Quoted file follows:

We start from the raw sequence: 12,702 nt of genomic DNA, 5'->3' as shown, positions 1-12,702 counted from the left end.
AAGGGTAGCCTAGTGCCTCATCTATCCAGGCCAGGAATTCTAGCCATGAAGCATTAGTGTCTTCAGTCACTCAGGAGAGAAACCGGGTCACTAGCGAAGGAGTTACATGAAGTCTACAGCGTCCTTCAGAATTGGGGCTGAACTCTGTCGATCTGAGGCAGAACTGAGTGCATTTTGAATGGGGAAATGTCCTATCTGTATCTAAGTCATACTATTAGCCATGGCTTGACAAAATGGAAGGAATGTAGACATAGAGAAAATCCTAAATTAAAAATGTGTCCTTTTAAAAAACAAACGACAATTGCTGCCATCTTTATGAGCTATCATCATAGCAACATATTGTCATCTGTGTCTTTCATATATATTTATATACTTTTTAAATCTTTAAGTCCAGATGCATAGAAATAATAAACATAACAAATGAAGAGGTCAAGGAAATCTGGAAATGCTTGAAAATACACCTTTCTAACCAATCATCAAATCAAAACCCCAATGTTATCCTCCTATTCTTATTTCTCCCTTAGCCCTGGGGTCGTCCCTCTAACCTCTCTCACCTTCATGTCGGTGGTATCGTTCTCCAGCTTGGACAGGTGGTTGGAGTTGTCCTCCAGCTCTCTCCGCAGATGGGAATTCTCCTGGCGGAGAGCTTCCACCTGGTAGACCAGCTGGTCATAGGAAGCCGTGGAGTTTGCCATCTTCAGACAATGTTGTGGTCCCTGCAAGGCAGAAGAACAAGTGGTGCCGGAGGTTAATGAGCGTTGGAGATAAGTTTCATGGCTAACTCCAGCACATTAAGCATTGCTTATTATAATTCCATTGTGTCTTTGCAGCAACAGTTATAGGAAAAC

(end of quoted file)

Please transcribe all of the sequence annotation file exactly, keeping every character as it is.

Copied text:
We start from the raw sequence: 12,702 nt of genomic DNA, 5'->3' as shown, positions 1-12,702 counted from the left end.
AAGGGTAGCCTAGTGCCTCATCTATCCAGGCCAGGAATTCTAGCCATGAAGCATTAGTGTCTTCAGTCACTCAGGAGAGAAACCGGGTCACTAGCGAAGGAGTTACATGAAGTCTACAGCGTCCTTCAGAATTGGGGCTGAACTCTGTCGATCTGAGGCAGAACTGAGTGCATTTTGAATGGGGAAATGTCCTATCTGTATCTAAGTCATACTATTAGCCATGGCTTGACAAAATGGAAGGAATGTAGACATAGAGAAAATCCTAAATTAAAAATGTGTCCTTTTAAAAAACAAACGACAATTGCTGCCATCTTTATGAGCTATCATCATAGCAACATATTGTCATCTGTGTCTTTCATATATATTTATATACTTTTTAAATCTTTAAGTCCAGATGCATAGAAATAATAAACATAACAAATGAAGAGGTCAAGGAAATCTGGAAATGCTTGAAAATACACCTTTCTAACCAATCATCAAATCAAAACCCCAATGTTATCCTCCTATTCTTATTTCTCCCTTAGCCCTGGGGTCGTCCCTCTAACCTCTCTCACCTTCATGTCGGTGGTATCGTTCTCCAGCTTGGACAGGTGGTTGGAGTTGTCCTCCAGCTCTCTCCGCAGATGGGAATTCTCCTGGCGGAGAGCTTCCACCTGGTAGACCAGCTGGTCATAGGAAGCCGTGGAGTTTGCCATCTTCAGACAATGTTGTGGTCCCTGCAAGGCAGAAGAACAAGTGGTGCCGGAGGTTAATGAGCGTTGGAGATAAGTTTCATGGCTAACTCCAGCACATTAAGCATTGCTTATTATAATTCCATTGTGTCTTTGCAGCAACAGTTATAGGAAAAC